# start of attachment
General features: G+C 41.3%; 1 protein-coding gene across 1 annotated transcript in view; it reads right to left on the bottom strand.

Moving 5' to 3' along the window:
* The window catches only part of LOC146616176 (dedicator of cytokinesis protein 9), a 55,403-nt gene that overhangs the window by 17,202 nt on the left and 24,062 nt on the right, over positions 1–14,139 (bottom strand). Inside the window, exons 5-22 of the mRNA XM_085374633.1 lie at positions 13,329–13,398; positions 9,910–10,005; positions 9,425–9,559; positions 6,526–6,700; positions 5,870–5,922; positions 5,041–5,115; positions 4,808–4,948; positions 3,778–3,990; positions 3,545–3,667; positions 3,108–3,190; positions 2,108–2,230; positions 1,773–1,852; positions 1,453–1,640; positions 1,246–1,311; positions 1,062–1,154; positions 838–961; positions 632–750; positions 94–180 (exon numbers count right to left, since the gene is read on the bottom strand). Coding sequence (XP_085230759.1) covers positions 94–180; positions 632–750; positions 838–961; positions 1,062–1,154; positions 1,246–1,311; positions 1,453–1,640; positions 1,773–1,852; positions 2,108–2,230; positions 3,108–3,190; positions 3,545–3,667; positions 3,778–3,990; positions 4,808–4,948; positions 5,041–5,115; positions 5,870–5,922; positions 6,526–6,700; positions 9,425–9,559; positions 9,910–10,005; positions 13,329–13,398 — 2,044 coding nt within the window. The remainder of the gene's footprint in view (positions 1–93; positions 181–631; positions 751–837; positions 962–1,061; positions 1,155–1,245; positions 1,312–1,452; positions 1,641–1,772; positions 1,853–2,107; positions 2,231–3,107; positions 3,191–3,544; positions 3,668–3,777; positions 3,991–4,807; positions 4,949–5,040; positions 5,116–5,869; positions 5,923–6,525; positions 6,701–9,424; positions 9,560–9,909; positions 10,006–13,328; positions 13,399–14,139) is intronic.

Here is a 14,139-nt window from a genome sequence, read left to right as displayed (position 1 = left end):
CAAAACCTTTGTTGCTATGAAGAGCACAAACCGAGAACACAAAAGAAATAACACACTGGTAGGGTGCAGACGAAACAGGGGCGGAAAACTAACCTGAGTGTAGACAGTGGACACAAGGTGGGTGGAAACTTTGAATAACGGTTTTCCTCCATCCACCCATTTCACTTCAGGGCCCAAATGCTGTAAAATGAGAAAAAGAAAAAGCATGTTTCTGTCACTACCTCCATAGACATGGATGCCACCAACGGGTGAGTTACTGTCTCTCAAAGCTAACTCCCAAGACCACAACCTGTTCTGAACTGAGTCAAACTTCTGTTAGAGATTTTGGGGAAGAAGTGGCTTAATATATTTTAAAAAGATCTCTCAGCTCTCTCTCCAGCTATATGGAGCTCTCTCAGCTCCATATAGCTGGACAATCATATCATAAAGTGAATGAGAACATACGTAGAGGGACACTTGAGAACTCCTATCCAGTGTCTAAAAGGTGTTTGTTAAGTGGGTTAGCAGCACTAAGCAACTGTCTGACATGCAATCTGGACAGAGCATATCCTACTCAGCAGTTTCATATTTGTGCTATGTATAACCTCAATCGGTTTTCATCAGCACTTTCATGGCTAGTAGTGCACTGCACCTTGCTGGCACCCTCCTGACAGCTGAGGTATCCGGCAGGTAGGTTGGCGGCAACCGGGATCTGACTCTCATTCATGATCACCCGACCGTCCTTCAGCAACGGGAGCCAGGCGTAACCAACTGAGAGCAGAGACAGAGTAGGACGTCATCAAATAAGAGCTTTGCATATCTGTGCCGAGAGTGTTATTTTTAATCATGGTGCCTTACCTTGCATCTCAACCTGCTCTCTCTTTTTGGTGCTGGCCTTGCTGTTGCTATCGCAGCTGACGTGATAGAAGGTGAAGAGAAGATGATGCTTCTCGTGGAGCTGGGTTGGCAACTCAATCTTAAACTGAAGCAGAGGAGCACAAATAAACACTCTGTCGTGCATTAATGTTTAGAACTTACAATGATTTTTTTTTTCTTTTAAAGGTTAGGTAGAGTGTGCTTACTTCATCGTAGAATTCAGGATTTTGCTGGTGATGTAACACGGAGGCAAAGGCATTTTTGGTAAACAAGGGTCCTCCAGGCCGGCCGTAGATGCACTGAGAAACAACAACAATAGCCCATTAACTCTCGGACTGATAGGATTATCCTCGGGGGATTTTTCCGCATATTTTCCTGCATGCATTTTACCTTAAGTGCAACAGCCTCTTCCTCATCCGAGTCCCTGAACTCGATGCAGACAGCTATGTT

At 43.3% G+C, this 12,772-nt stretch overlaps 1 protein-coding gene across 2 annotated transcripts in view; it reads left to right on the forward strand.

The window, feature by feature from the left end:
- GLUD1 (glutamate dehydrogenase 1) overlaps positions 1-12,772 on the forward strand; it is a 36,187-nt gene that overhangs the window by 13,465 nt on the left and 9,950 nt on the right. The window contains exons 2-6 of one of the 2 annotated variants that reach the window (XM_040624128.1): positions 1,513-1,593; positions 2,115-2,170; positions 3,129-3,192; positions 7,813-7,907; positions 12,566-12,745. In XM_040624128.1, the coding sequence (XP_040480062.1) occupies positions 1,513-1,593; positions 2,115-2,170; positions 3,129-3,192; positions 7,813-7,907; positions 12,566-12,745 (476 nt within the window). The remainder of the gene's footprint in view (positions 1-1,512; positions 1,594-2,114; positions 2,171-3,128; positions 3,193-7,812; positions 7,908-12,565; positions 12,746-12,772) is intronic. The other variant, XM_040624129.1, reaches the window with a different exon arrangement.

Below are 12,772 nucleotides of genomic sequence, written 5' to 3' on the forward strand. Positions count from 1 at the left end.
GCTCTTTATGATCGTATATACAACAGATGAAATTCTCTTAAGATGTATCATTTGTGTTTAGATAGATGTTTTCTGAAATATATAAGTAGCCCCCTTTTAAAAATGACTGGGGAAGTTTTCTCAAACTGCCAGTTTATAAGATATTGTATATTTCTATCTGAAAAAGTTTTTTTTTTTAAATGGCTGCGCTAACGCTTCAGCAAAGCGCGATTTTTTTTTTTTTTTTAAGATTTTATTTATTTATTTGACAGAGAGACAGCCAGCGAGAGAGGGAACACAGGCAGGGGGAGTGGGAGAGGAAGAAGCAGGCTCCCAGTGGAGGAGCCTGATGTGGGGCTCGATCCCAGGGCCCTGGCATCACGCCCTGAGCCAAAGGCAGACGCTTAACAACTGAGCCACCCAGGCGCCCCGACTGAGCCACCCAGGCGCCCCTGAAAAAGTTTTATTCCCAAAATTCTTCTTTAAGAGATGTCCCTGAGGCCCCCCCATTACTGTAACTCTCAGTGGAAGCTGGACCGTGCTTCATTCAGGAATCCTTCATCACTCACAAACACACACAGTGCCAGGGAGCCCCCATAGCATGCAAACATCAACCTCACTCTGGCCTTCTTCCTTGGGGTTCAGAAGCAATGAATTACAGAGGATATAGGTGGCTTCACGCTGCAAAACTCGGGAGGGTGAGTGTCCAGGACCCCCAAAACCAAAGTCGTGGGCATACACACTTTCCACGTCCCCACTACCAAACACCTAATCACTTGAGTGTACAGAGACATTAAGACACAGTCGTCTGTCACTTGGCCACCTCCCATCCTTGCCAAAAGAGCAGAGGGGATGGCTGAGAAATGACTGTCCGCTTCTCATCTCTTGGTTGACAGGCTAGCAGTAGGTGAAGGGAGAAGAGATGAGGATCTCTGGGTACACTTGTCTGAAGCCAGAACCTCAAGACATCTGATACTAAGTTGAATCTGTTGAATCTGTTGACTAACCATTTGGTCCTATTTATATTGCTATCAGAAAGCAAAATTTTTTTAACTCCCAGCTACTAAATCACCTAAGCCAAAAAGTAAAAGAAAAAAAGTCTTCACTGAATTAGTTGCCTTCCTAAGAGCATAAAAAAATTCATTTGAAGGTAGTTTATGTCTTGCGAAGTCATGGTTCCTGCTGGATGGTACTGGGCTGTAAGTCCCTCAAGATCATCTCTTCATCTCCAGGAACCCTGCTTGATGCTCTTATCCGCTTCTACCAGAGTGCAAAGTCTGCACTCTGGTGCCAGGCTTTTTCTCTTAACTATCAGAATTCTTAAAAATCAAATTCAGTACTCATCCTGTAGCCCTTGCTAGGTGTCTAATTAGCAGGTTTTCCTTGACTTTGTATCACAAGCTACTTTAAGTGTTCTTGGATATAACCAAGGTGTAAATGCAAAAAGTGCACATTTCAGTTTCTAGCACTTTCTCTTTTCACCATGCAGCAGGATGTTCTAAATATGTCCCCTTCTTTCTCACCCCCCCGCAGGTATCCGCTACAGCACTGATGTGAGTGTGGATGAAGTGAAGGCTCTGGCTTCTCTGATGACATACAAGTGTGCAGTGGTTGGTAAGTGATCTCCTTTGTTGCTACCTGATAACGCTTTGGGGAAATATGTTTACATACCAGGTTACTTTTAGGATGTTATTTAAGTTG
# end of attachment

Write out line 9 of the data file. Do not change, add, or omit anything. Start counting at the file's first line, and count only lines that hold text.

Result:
Below are 12,772 nucleotides of genomic sequence, written 5' to 3' on the forward strand. Positions count from 1 at the left end.